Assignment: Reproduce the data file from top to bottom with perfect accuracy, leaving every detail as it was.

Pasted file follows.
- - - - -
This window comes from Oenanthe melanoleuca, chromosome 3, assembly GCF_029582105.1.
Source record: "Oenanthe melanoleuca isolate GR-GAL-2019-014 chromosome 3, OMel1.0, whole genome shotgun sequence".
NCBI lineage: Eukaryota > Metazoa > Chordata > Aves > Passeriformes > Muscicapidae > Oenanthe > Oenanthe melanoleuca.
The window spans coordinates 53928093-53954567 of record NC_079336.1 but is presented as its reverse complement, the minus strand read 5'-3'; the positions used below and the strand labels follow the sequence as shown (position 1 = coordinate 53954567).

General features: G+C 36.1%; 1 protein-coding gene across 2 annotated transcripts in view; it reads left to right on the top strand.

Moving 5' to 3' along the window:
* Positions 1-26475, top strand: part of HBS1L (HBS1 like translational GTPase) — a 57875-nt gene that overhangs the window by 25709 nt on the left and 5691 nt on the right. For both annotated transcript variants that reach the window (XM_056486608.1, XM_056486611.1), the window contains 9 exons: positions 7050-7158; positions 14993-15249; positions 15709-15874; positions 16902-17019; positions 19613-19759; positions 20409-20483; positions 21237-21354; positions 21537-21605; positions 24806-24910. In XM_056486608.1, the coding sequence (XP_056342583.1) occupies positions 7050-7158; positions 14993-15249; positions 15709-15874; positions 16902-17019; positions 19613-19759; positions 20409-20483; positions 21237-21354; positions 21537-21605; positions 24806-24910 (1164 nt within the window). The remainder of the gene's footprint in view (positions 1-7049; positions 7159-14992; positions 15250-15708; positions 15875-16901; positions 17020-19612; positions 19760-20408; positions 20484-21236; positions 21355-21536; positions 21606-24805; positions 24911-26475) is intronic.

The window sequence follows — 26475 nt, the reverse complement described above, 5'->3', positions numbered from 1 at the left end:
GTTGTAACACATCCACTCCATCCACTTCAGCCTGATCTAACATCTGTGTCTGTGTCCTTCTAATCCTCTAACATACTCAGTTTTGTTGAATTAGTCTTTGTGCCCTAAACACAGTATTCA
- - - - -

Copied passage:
This window comes from Oenanthe melanoleuca, chromosome 3, assembly GCF_029582105.1.
Source record: "Oenanthe melanoleuca isolate GR-GAL-2019-014 chromosome 3, OMel1.0, whole genome shotgun sequence".
NCBI lineage: Eukaryota > Metazoa > Chordata > Aves > Passeriformes > Muscicapidae > Oenanthe > Oenanthe melanoleuca.
The window spans coordinates 53928093-53954567 of record NC_079336.1 but is presented as its reverse complement, the minus strand read 5'-3'; the positions used below and the strand labels follow the sequence as shown (position 1 = coordinate 53954567).

General features: G+C 36.1%; 1 protein-coding gene across 2 annotated transcripts in view; it reads left to right on the top strand.

Moving 5' to 3' along the window:
* Positions 1-26475, top strand: part of HBS1L (HBS1 like translational GTPase) — a 57875-nt gene that overhangs the window by 25709 nt on the left and 5691 nt on the right. For both annotated transcript variants that reach the window (XM_056486608.1, XM_056486611.1), the window contains 9 exons: positions 7050-7158; positions 14993-15249; positions 15709-15874; positions 16902-17019; positions 19613-19759; positions 20409-20483; positions 21237-21354; positions 21537-21605; positions 24806-24910. In XM_056486608.1, the coding sequence (XP_056342583.1) occupies positions 7050-7158; positions 14993-15249; positions 15709-15874; positions 16902-17019; positions 19613-19759; positions 20409-20483; positions 21237-21354; positions 21537-21605; positions 24806-24910 (1164 nt within the window). The remainder of the gene's footprint in view (positions 1-7049; positions 7159-14992; positions 15250-15708; positions 15875-16901; positions 17020-19612; positions 19760-20408; positions 20484-21236; positions 21355-21536; positions 21606-24805; positions 24911-26475) is intronic.

The window sequence follows — 26475 nt, the reverse complement described above, 5'->3', positions numbered from 1 at the left end:
GTTGTAACACATCCACTCCATCCACTTCAGCCTGATCTAACATCTGTGTCTGTGTCCTTCTAATCCTCTAACATACTCAGTTTTGTTGAATTAGTCTTTGTGCCCTAAACACAGTATTCA